The lockdown, he said, had to end because it wasn’t economically or socially feasible. And even if this resulted in “several hundred cases a day for a period in the second half of December, that may be a price worth paying”. He also argued that the second wave wasn’t as serious as the first so a second lockdown was premature. That the former might be true because of the latter was apparently beyond him. 

In a letter dated 26 November NPHET warned the government about easing restrictions too soon. Although a lot of progress had been made in slowing the spread of the virus, it pointed out that “the epidemiological situation remains fragile”. It also cautioned that Christmas and New Year will bring increased travel, both international and national, and increased socialisation and “inter-generational mixing”. 

At the time NPHET sent the letter the five-day average number of cases being reported was 293. And the estimated R number was between 0.7 and 1.0. Based on this, it suggested a “phased and stepwise” approach to reopening. NPHET was very clear in its conclusion:

The health services remain particularly vulnerable. Hospitalisations and admissions to critical care has not fallen very substantially over the [sic] time. We remain especially vulnerable to a rise in reproduction number given the ongoing high case numbers per day and the high likelihood of significantly increased socialisation given the time of year. In simple terms many people may not follow public health advice to limit social activity.

On 27 November the media reported that the government would choose to ignore the appeals of NPHET. The economy would fully return to business as usual from 4 December. So we entered the Christmas season with the government allowing for the reopening of pubs and restaurants and people were once again free to visit the homes of others.

“At the gates of hell”

We’re now reaping the storm sown by the government. 

Ireland currently has the highest rate of COVID-19 in the world. As of Sunday 10 January, there are 1,452 people hospitalised due to COVID with 100 of those hospitalisations having occurred in the 24 hours leading up to then. Of that, 125 are in Intensive Care Units (ICU). By comparison, seven days earlier on Sunday 3 January there were 685 in hospital and 62 in ICU. The R number is currently somewhere between 2.4 and 3.0.

Healthcare workers have been brutally honest, describing the health system as being “at the gates of hell”.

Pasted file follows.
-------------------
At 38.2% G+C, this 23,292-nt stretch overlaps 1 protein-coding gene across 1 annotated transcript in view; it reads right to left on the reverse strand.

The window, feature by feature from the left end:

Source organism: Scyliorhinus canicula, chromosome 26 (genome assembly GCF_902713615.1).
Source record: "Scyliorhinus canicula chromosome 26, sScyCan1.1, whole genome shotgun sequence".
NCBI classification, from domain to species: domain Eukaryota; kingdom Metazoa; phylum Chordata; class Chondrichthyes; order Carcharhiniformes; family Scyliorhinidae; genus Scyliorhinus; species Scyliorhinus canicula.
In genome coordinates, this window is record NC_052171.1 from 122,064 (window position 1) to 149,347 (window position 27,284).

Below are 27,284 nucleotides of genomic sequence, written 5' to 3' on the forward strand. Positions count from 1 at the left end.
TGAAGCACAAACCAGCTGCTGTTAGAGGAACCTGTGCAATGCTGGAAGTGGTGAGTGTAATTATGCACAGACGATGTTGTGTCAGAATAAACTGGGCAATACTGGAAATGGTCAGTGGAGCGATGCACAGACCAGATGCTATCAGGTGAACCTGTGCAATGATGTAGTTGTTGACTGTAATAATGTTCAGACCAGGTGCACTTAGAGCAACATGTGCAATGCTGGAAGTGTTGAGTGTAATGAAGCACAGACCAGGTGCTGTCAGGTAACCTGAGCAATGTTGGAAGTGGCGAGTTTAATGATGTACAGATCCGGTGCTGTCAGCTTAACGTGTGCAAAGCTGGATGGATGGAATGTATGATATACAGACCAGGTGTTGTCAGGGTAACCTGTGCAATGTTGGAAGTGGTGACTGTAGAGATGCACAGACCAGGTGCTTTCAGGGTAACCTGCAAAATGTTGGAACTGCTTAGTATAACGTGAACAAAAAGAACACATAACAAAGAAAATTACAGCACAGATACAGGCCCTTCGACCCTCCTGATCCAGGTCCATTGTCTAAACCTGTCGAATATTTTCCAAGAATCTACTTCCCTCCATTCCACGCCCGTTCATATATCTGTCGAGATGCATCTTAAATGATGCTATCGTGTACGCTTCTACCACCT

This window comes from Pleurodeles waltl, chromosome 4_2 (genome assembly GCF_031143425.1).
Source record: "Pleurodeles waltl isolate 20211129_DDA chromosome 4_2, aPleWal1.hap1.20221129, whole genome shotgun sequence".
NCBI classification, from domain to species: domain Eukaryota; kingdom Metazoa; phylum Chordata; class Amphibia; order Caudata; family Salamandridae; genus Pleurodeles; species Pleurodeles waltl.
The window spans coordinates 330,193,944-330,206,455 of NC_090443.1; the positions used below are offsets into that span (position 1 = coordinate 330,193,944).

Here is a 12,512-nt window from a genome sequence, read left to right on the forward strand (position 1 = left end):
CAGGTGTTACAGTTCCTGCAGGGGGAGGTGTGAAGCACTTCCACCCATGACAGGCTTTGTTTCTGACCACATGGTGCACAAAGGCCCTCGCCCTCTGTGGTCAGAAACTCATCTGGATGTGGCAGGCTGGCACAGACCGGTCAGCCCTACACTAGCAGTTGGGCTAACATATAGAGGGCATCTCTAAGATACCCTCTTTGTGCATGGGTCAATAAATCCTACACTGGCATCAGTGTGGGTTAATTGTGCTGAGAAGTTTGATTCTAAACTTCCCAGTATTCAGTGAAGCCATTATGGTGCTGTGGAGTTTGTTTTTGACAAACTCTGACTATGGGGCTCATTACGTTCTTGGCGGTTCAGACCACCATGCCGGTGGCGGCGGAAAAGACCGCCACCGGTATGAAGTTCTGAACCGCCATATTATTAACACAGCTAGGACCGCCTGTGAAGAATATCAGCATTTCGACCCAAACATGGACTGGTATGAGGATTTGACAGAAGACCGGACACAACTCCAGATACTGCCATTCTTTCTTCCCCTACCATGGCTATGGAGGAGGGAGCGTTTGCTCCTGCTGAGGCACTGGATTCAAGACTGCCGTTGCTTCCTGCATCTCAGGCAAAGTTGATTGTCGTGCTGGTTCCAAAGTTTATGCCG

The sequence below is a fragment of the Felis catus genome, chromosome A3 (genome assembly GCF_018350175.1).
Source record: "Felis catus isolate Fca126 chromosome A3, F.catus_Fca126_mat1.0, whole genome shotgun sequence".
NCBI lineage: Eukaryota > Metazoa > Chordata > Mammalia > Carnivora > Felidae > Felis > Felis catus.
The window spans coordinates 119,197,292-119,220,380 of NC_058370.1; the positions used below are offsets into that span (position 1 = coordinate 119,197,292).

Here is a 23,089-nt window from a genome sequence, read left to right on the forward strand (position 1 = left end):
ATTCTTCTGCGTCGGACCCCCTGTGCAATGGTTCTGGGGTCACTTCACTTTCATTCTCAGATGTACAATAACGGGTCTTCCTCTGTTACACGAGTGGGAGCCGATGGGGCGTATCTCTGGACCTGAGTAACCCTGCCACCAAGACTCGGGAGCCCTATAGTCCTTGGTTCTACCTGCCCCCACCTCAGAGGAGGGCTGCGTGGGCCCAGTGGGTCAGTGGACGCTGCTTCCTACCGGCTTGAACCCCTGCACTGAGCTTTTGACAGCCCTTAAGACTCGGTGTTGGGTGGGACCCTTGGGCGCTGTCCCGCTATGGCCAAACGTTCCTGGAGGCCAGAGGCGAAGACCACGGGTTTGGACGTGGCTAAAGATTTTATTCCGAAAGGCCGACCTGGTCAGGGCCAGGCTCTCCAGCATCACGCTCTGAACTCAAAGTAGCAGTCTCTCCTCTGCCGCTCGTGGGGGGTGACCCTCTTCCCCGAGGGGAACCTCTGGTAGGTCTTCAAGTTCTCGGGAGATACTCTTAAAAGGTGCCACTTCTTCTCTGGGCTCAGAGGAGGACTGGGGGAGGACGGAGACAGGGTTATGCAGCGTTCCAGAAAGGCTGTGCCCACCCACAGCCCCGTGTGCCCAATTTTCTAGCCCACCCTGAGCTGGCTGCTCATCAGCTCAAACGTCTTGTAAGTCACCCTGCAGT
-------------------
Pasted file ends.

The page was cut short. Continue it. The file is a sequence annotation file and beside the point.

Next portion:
The response of those in the press who rowed in behind the government, with full knowledge of what would happen if restrictions were lifted too early, has been to claim that the public demanded they be lifted in the first place. And, naturally, this is the complete opposite of what the public supported. Polling data on this has been very clear, with the majority supporting restrictions. 

During an interview this morning with Claire Byrne on Radio 1, Varadkar admitted that “the situation is deteriorating”. When asked if the government was wrong to reopen the hospitality industry before Christmas, he said “I think that’s too simplistic”. He went on to say he rejects such “binary thinking” which suggests “if one thing had been done differently everything would be different”. Feigning lack of information he claimed:

If we all knew the situation we’d be in now would we have gone to Level 3 at all? Perhaps not. Perhaps we would have stayed at Level 5 for a while longer.

Micheál Martin’s contribution during a different interview was equally lacking in accountability. He insisted that the government hadn’t sent mixed messages to the public. And that the government acted responsibly in the lead-up to the holidays. 

Online, people’s anger seethes through our screens. After politicians and journalists spent months undermining NPHET and then ordered that we come out of lockdown too early in order to cater to business interests, lives are being lost and irrevocably damaged. Schools, which were meant to reopen, have remained closed after the unions essentially told the government where to go. 

What’s coming at us over the next few weeks will be nothing short of disastrous. There’s plenty of blame to be portioned out. And most of us know where that blame lies.